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Can you claim workers' compensation for PTSD?

More and more, first responders and others who are involved in workplace incidents that go above and beyond the general call of duty are pushing for the right to file workers' compensation claims for symptoms of post-traumatic stress disorder. The laws around PTSD claims are complex, and making a claim for compensation can be difficult. In some states, there are rules in effect that prevent workers from filing PTSD claims. In New York, the question is complex, and it depends on the job.

People who cannot file for compensation

The state's guide for employees is quick to note that there are a few classes of people who are prevented from filing for workers' compensation under the law. This is for a variety of reasons. Excluded workers are:

  • Federal employees, who operate under the federal workers' compensation program
  • New York City firefighters and police officers, who have their own system
  • Those who are doing yard work or chores at a single-family, single-residence home
  • Workers at educational, religious or charitable organizations who do no manual work
  • Those who sign contracts stating they are independent contractors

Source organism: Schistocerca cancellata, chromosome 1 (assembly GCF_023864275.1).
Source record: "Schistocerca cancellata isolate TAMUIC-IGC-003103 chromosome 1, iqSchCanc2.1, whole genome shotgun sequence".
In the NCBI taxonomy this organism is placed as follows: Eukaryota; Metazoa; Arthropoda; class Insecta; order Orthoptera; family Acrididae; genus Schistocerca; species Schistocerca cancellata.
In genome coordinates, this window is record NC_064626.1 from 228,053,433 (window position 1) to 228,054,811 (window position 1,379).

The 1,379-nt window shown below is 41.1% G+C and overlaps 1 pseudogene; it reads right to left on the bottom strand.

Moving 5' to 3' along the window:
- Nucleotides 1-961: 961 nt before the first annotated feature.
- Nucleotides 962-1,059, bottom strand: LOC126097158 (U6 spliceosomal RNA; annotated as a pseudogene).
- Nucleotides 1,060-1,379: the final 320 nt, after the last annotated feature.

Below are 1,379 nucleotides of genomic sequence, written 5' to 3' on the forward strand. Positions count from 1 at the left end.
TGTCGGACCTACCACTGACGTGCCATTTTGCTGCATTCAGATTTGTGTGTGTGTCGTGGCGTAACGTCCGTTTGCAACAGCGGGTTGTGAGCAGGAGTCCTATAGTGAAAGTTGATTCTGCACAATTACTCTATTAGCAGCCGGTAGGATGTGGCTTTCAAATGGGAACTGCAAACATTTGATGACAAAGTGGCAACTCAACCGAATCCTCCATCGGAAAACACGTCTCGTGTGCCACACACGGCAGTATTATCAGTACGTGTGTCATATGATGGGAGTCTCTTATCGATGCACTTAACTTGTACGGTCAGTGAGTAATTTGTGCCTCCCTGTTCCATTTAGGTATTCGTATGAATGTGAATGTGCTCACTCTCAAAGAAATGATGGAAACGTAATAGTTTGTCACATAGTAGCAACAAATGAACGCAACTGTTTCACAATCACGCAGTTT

• Employees of foreign governments

Roadblocks to filing for workers' compensation with PTSD

When workers file a claim for compensation with post-traumatic stress disorder as the main cause, it can be difficult to gain approval. That is because PTSD is considered a mental affliction and not one that typically affects physical health. While the medical facts supporting its profound effects on day-to-day life and the ability to pinpoint its causes to specific traumas do help applicants draw a cause-and-effect relationship to a workplace injury, it can be an uphill battle.

Today, police departments and first responders around the country are fighting to have the symptoms of PTSD recognized under workers' compensation laws when it develops from pervasive exposure to high-risk environments, not just from extraordinary incidents. The officers behind the movement believe that by accessing compensation, officers with PTSD can receive help without being placed in situations where their symptoms might have a deleterious effect on the public. While New York City has a separate system to help officers and firefighters with PTSD, any movement in this direction would still benefit the rest of the state, since (as noted above), only NYC police and fire are included in that extra system.

Help filing the claim

When making a claim for workers' compensation that might be turned down, it is a good idea to start by working with a lawyer who can help smooth the way by providing advice about how to best present the case. It is also good to ask for help after making a claim if it is denied or partially denied and the employee plans on appealing. Either way, it starts with a phone call to a trusted, experienced lawyer.

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